“If a dog cannot be returned to its owners quickly it will have to stay in kennels, with fees mounting. This is frustrating for all concerned, especially owners when presented with a bill for their dogs unplanned stay at kennels. This new legislation requires owners to keep contact details up to date with the microchip company, or face a fine. So if you are moving home, sell your dog or give them to someone else, don’t forget to update your details.

Running up to the new legislation being introduced, some veterinary practices around the country have been offering free or reduced cost microchipping. Check with your local vet to find out more about this as they may have special offers available.

Under the new laws, there are also penalties if someone who is not authorised by a qualified vet tries to implant a microchip. Database companies will also be penalised if they fail to update and keep accurate records. The full legislation can be read online under The Microchipping of Dogs (England) Regulations 2015 and can be found

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New Housing Promises Will Not Fix The Problem

Tim Farron made clear that secure, affordable housing is a core Liberal Democrat commitment.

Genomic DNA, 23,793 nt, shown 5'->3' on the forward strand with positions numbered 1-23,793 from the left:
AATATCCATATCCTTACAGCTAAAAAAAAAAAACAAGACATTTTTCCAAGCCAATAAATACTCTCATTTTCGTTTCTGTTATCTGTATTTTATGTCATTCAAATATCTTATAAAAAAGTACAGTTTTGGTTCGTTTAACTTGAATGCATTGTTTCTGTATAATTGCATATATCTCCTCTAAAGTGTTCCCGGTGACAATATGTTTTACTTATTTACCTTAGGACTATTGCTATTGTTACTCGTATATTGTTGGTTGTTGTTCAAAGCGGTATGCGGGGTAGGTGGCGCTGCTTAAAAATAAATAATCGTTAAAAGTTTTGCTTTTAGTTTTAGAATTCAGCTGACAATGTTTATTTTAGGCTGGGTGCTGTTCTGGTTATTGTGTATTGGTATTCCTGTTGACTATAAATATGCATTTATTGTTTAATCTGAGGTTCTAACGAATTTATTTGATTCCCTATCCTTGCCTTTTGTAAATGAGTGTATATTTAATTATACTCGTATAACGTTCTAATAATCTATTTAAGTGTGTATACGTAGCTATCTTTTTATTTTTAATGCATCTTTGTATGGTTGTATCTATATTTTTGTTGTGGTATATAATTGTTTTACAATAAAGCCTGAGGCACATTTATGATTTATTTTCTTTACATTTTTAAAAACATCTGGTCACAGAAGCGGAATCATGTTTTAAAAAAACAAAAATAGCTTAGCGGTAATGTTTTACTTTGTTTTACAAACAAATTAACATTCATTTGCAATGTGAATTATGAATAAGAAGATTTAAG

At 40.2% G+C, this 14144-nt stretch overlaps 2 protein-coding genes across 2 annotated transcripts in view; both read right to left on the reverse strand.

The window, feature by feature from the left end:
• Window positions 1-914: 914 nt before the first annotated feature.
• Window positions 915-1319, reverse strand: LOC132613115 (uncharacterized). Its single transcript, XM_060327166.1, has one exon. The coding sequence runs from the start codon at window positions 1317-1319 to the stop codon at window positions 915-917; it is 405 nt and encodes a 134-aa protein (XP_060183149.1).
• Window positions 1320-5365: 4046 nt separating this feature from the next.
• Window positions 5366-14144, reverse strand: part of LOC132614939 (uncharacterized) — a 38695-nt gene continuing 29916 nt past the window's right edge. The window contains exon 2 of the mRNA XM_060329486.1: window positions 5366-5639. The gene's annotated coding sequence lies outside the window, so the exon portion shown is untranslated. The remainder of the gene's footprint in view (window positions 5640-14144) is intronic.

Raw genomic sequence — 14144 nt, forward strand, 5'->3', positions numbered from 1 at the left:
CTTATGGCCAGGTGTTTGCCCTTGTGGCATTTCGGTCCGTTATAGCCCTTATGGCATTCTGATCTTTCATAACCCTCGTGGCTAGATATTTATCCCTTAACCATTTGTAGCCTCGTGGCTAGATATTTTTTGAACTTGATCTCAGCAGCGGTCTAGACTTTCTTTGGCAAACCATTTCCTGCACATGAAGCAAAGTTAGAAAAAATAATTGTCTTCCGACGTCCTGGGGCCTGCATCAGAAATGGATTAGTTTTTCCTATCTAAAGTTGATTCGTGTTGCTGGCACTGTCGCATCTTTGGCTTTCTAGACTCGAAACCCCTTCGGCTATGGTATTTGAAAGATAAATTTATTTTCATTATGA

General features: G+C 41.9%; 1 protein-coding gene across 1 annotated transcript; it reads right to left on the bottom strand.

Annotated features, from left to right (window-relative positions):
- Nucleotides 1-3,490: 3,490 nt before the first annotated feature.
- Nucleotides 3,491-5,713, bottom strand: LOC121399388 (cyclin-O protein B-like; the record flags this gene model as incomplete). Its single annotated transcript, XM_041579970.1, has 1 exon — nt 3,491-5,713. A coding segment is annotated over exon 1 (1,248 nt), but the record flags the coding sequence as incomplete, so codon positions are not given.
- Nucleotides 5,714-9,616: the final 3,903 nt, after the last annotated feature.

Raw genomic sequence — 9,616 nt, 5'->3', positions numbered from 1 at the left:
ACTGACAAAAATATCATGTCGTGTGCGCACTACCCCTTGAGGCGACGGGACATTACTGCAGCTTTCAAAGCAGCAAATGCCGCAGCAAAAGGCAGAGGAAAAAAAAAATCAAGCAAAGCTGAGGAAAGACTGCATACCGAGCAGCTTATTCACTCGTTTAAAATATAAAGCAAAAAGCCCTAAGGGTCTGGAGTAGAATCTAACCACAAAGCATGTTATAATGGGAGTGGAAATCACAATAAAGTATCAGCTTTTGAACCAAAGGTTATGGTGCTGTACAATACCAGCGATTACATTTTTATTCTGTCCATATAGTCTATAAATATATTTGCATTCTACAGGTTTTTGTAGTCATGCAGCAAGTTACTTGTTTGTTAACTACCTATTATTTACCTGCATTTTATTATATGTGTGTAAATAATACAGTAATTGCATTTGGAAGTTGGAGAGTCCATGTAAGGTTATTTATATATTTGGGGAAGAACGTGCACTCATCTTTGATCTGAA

We believe that every individual, regardless of income, employment, social class, or family circumstance, has a right to safe, affordable accommodation. That is why we have opposed the new ‘Right to Buy’ scheme that will deprive communities of housing stock without adequate replacements to meet current demand.

George Osborne’s Autumn Statement pays lip-service to making housing available to all but, in typical Osborne fashion, it only takes a small look at the detail to see that this is hot air. Prioritising properties for those who can already afford to take out mortgages and put down big deposits does not help make housing available to all. Neither does defining £250,000 as affordable or reducing the obligations on property developers to provide an adequate level affordable housing in new developments.

There are 1.6 million people on housing waiting lists right now, and building “affordable” houses that you’ll need a £50,000 annual salary to afford is not going to make that list any shorter!

We need this government to take affordable housing seriously. We need local authorities to take affordable housing seriously. As a Liberal Democrat, I am appalled by the complacency of this government in the face of a housing crisis that is putting a secure and suitable home out of reach of so many men and women in our country.

If you agree, and would like to stand with the Liberal Democrats as we keep up the fight for better housing for all, join us!